Broken Wheel: the art department revises its curriculum
Written by Jayla Lowery
Big changes are in the works for freshman with the removal of the art wheel this year. The wheel, which gave new students the option of having six weeks of art, band and drama respectively, met its end this year in the art department. The class of 2023 is the first not to have the wheel as a first-year elective option.
“Now freshman get to choose from a variety of full year classes,” Alyssa Tormala, Vice Principal for Professional Development and Innovation, said. “Those classes include Art 1, [and] our band teacher Mr. Hoffman created a guitar class and a percussion class choir is available, as well as tech theatre.”
The elective change came as a surprise for many at Jesuit, as the long-standing art wheel had become a staple of freshman year at the school. But Fine Arts teachers believe the decision will benefit new students.
“For the last several years, we’ve known we wanted to make some changes to [the art wheel],” Fine Arts teacher Jeff Hall said. “There are some colleges who won’t count a survey class as a fine arts credit.”
The removal of the art wheel also allows a space for students to learn more deeply about a single subject rather than moving from class to class.
“In instrumental music, it was just cramming stuff in instead of actually letting kids learn and explore,” band director Ken Hoffman said. “We wanted to be able to provide a better experience for everybody.”
“You’re in a class with other people who want to be there with you,” Hall said.
The Fine Arts wheel was a difficult experience for teachers as well. Participation was low in segments students had no interest in.
“For students it felt a little frustrating to have this forced march [from class to class],” Tormala said. “For the teachers, it was really frustrating as well sometimes, because there wasn’t a lot of interest or ownership from some of the students.”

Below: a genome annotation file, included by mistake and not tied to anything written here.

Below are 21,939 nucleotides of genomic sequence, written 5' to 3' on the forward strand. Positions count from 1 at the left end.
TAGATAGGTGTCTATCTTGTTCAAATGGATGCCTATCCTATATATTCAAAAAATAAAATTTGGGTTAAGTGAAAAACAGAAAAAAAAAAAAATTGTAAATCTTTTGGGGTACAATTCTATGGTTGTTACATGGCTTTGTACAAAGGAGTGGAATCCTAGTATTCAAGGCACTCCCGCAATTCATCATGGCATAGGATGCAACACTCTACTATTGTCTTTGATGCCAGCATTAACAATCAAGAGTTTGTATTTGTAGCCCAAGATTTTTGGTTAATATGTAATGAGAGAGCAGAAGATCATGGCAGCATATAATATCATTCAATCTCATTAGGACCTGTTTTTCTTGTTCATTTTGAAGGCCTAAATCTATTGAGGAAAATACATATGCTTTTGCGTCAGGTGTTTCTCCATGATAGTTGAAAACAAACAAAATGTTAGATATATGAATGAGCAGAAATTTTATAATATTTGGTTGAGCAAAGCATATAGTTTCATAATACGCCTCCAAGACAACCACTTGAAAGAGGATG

Teachers also had to share Powerschool and Canvas responsibilities for all students in the wheel, which got complicated and difficult for the department to manage.
Despite the upsides, not everyone fully understands or agrees with the removal.
“I liked that the art wheel gave us an opportunity to try things we wouldn’t have otherwise choose,” senior Molly Morris said. “I thought the art wheel was a good idea. A lot of freshmen going into it don’t really know what elective they wanted to take, but then they had a chance to try them all out.”
Freshman Nick Miller doesn’t think he would have wanted the option of an art wheel, but did feel slightly rushed into picking an elective.
“I felt a little pressured,” Miller said.
But Fine Arts teachers are standing by the decision. The combination of college expectations and higher participation levels make full-year electives the best option for students in the eyes of the department.
Nevertheless, Hall sees room for the art wheel to return, though different than it was before.
“The wheel could be offered to students, but it shouldn’t be offered as a way to get an arts credit,” Hall said. “There might be a way for it to come back, but it can’t come back in its former form.”
For now, future freshman will not have the option of the rotating Fine Arts wheel. But the art department believes its absence is an advantage for future students going through Jesuit.
“The biggest benefit is we’ll have more freshmen who will be lifelong participant in whatever their area of art was,” Hoffman said. “They will have more a lifelong path than they would have had before.”